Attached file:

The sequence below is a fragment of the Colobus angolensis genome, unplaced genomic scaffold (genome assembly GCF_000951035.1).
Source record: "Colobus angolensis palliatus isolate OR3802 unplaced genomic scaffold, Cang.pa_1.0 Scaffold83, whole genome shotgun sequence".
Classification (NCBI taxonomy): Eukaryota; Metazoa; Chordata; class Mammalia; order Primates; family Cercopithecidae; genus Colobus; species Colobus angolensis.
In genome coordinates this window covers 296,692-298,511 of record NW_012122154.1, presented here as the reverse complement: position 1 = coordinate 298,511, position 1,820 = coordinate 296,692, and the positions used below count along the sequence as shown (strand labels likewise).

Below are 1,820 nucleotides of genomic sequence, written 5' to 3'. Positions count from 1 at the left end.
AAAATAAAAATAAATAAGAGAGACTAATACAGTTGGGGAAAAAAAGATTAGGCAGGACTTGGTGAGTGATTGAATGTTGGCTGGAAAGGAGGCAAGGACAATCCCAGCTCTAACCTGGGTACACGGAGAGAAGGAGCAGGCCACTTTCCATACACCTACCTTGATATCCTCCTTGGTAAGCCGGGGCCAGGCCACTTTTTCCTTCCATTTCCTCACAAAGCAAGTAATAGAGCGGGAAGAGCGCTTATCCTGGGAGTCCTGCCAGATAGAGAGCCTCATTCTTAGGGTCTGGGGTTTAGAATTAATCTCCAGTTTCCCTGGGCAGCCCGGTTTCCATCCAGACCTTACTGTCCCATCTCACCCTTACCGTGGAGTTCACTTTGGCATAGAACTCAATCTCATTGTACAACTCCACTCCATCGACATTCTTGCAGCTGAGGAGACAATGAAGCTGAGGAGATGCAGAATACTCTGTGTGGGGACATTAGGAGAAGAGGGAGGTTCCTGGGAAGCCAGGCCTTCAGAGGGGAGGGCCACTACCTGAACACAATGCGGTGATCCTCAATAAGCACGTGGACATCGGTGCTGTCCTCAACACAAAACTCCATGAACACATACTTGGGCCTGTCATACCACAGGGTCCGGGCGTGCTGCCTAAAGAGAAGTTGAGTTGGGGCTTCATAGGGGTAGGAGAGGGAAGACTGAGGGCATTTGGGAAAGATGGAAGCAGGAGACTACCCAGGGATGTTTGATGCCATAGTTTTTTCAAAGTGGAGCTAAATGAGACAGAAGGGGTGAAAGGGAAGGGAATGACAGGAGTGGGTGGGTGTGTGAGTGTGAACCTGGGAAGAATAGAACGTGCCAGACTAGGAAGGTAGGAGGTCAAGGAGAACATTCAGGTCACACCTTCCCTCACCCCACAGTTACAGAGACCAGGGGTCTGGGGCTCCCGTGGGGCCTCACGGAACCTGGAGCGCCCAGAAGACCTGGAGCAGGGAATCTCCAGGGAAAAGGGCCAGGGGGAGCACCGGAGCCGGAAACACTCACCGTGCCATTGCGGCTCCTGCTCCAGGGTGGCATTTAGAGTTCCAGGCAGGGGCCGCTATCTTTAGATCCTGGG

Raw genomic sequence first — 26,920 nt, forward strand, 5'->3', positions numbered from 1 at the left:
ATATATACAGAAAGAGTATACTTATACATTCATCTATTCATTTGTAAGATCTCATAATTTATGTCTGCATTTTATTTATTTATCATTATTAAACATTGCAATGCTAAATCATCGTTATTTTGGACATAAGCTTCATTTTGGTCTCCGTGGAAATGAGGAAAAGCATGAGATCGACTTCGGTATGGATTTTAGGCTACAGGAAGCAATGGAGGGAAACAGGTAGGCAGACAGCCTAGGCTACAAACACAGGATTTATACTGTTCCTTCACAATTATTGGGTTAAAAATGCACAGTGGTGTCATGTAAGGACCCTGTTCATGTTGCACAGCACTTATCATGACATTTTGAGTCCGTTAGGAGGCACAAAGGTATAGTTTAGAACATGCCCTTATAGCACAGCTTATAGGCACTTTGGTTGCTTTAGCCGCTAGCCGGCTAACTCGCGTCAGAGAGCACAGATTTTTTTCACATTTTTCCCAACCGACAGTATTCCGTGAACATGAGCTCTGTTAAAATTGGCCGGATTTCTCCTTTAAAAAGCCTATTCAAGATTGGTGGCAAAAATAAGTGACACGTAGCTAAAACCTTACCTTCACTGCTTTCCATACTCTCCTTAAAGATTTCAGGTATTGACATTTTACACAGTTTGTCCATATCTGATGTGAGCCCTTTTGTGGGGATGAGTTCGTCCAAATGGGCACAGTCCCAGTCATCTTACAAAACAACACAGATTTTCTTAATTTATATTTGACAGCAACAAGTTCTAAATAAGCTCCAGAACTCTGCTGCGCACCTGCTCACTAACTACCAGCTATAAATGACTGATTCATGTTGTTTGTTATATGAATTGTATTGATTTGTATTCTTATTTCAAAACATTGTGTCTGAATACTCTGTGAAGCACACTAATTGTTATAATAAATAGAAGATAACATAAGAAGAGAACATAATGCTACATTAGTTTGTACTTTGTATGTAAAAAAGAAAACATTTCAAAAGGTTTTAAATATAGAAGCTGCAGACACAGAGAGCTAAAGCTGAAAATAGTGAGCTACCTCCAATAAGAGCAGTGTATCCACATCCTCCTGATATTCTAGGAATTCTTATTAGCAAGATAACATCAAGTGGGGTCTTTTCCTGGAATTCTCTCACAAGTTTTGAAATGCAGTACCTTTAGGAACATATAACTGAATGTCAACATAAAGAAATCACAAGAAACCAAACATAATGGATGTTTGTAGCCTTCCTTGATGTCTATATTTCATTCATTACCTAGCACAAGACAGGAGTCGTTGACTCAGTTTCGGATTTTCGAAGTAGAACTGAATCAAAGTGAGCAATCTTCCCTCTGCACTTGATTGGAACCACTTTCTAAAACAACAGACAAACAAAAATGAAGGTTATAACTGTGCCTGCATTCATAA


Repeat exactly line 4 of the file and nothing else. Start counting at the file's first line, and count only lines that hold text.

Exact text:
In genome coordinates this window covers 296,692-298,511 of record NW_012122154.1, presented here as the reverse complement: position 1 = coordinate 298,511, position 1,820 = coordinate 296,692, and the positions used below count along the sequence as shown (strand labels likewise).